The Family Travel Guide to Getting Lost in Bermuda
Adventurous families, Bermuda is the unexpected vacation you didn’t know you needed
With its signature pink sand beaches, mild climate, and subtropical waters, Bermuda is often mistaken as part of the Caribbean. But this 21-square-mile archipelago situated about 650 miles off the coast of North Carolina exists in a world of its own. Bermuda offers an island experience that allows you to discover the path less traveled in a safe and welcoming environment. You’ll find a mix of superlative nature, intriguing culture, and an abundance of history to explore as a family—from rugged coastlines and subterranean caves to shipwrecks and a storied maritime history. Don’t let the remote location deter you—getting to Bermuda from the U.S. is surprisingly easy. Here’s how to experience this unique island destination to the fullest as a family.
Bermuda has no shortage of oceanfront and on-the-water family fun. When it comes to exploring the coast, Bermuda’s famous pink sand beaches aren’t the only wow factor. The dramatic limestone cliffs along the coast are popular among locals for cliff jumping. It’s not uncommon for Bermudian families to spend their weekends picnicking on the shore while daring kids leap into the ocean below. Experience this rite of passage at Admiralty House Park on the North Shore, where the protected waters of Clarence Cove provide a family-friendly bay for swimming.
On the other side of the island, Jobson’s Cove is a natural playground with towering rock formations and boulders. Pack snorkeling gear to explore the lagoon. Or create a magical family experience with a picnic and bonfire on the beach. Don’t forget to pack ingredients for adults to enjoy Bermuda’s classic cocktails with local rum.
Any locals will tell you the best way to see Bermuda is from the water. Find an adventure by renting a boat for a day and exploring the islands and bays you can’t reach any other way. Local vendors offer rentals, including a Bermuda-pink electric boat and a family-friendly vessel with a slide off the top. Pack a picnic and set sail from Barr’s Bay Park to cruise around the Great Sound. Then anchor offshore for an afternoon of swimming and family fun. During whale-watching season in the spring, you will want to venture a little further with a tour company to catch these majestic creatures as they pass by Bermuda’s shores.
With more than 300 sunken vessels off the coast, Bermuda is the shipwreck capital of the world. Head out with a local dive shop to explore Bermuda’s underwater treasures. Most shipwrecks are 40 to 80 feet underwater, so beginners will find them easy to visit. Advanced divers with a wreck-diving certification can take it up a notch to explore the interiors of some of the wrecks and get a closer look at the history preserved in the depths.
Bermuda’s high concentration of shipwrecks can be attributed to the 200 square miles of coral reefs that ring the islands. These reefs are fantastic dive sites in their own right. Follow colorful fish through tunnels and archways, or explore the famous Cathedral dive site—a large coral dome with windows that let sunlight stream in from above. While underwater, keep an eye out for spiny lobster, a seasonal Bermuda delicacy.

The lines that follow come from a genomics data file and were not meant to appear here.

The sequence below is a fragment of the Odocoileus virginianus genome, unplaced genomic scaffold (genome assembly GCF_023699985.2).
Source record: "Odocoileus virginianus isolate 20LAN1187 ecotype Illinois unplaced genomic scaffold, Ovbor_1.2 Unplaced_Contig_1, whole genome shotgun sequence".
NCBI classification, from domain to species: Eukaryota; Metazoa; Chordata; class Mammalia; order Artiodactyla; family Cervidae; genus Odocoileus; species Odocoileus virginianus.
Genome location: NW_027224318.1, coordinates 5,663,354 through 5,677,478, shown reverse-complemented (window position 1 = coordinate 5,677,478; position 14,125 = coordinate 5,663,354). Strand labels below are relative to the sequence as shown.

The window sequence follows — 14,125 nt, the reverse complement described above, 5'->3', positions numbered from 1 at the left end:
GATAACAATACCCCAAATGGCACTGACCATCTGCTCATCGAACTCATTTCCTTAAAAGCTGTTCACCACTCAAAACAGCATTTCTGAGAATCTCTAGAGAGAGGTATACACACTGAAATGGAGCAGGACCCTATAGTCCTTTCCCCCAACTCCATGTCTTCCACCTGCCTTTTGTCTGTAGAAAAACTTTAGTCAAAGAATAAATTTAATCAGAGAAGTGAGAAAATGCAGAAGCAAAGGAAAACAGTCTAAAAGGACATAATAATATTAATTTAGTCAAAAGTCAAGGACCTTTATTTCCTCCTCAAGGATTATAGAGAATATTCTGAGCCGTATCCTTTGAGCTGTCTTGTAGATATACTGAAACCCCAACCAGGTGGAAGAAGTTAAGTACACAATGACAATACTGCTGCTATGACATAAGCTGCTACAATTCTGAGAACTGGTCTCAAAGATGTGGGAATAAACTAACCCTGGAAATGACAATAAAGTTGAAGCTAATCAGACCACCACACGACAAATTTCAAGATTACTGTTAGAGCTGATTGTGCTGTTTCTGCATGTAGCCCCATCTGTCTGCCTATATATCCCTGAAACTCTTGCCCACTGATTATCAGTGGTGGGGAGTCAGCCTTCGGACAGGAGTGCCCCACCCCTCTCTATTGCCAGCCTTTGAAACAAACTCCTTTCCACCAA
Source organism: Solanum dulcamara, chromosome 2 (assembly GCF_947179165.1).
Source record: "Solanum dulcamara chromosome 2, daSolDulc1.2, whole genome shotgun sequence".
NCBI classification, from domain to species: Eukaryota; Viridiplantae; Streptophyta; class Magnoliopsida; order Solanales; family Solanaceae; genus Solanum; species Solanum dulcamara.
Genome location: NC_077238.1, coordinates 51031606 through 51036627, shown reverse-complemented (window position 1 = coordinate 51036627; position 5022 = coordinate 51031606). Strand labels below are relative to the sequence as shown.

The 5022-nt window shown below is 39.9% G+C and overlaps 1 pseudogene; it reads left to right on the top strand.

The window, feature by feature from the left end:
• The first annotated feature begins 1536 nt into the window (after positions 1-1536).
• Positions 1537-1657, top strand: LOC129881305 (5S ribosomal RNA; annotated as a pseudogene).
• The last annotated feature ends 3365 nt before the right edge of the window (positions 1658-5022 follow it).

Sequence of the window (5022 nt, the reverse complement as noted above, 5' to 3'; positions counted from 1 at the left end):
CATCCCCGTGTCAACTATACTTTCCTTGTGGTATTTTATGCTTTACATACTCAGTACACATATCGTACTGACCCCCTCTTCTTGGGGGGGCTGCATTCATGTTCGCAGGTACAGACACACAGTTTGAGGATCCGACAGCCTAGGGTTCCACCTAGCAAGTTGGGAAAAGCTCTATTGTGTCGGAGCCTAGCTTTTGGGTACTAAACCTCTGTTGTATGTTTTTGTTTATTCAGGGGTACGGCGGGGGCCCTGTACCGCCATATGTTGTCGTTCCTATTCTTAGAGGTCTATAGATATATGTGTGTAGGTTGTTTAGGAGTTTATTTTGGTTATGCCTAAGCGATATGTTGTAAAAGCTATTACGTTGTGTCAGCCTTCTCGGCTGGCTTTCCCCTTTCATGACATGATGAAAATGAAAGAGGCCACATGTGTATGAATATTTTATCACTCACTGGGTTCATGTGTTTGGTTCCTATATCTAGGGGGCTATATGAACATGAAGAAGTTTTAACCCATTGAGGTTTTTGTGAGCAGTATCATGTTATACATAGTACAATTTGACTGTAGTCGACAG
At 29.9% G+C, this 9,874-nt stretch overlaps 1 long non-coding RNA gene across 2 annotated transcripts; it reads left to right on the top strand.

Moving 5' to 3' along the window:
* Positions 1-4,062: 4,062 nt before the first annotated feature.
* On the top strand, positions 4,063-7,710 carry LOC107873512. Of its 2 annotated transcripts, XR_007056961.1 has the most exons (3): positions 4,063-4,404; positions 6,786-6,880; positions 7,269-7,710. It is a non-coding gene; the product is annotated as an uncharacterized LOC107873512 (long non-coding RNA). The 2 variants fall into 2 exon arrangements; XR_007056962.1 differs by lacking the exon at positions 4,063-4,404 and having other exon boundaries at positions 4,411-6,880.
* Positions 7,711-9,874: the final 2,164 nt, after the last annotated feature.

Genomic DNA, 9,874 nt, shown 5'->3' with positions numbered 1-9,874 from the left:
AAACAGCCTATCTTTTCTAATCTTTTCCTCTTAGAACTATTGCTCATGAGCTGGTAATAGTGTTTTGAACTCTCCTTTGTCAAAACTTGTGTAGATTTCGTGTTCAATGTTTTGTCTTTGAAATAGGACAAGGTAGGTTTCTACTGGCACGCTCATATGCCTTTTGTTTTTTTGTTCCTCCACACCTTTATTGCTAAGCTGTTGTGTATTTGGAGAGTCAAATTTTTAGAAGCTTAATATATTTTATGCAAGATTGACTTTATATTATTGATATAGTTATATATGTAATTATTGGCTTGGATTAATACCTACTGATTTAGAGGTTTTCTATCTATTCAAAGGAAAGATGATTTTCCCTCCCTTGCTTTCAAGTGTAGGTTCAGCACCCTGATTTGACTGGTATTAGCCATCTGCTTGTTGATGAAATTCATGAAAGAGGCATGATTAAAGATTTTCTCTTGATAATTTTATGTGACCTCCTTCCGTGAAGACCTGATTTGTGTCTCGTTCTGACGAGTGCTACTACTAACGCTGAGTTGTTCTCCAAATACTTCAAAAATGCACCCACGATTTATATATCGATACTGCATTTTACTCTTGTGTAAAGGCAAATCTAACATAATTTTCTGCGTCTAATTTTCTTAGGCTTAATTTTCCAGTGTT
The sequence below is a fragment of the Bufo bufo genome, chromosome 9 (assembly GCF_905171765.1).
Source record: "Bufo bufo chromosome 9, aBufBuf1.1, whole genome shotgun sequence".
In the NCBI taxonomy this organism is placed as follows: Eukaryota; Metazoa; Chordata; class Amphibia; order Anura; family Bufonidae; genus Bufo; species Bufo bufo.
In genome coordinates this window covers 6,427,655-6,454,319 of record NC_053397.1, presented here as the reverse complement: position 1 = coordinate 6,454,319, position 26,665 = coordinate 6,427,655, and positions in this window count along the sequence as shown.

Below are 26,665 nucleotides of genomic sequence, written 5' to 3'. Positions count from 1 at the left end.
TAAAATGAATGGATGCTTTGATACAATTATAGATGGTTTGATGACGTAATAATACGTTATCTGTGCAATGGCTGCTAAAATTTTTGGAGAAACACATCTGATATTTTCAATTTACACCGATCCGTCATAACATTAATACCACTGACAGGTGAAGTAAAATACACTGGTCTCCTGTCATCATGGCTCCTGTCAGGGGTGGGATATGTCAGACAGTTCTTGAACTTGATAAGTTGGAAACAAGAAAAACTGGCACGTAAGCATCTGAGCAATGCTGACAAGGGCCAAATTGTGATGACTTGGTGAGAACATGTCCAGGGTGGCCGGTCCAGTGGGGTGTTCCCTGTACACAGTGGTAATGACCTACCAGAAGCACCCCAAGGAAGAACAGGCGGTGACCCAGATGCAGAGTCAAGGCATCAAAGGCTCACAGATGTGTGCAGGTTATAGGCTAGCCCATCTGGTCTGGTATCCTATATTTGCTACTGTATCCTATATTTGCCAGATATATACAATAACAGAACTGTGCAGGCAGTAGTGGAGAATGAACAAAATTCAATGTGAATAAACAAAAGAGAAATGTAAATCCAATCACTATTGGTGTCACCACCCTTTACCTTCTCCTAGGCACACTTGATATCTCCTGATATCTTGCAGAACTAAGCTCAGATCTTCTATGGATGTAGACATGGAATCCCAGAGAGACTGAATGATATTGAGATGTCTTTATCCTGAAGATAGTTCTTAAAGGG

Have family members who aren’t dive certified? Many of Bermuda’s reefs are great for snorkelers of all ages. For a unique snorkeling experience, check out the Living Reef Foundation, which supports coral reefs and marine ecosystems in Bermuda. Learn about Bermuda’s coral reefs and see the restoration efforts in action as you snorkel in the coral garden and even help plant young coral.
Exploring the Island
Even on land, Bermuda is all about ocean exploration. The Bermuda Aquarium, Museum, and Zoo introduces visitors to the island’s natural history. Your family could spend an entire day meeting sea turtles and other native and international animals and learning about Bermuda’s ocean ecosystems through its interactive exhibits.
Of course, there are plenty of non-oceanic activities to enjoy too. Explore the island on a guided e-bike tour of colorful St. George’s or the historic East End. For coastal views, bike or hike the Bermuda Railway Trail National Park, a scenic 18-mile trail that extends across the island.
Bermuda’s culture—a unique blend of British and Portuguese colonial heritage with African, Caribbean, and Native American influences—shines in the flavors of its local cuisine. Fuel up at a food truck before heading out on your next adventure. Try one of Bermuda’s seafood specialties. You can’t go wrong with a classic fish sandwich—deep-fried fish (wahoo, snapper, or rockfish) with tartar sauce on whole-wheat or raisin toast. Locals add a variety of toppings: tartar sauce, grilled Bermuda onions, cheese, hot sauce, and coleslaw.
Then set out to explore Bermuda’s natural caves. Visitors staying at the boutique Leamington Caves villa are granted exclusive access to explore the private caves in the property’s back garden. Alternatively, the Walsingham Nature Reserve is open to the public. This 12-acre protected area is the ultimate natural playground. Explore an intricate system of subterranean caves, swim through grottos with crystal blue water, and hike in dense jungles brimming with life.
The Bermuda Tourism Authority (BTA) is an award-winning, accredited destination marketing organization that promotes Bermuda internationally and works to empower our tourism industry stakeholders. Explore Bermuda’s National Tourism Plan.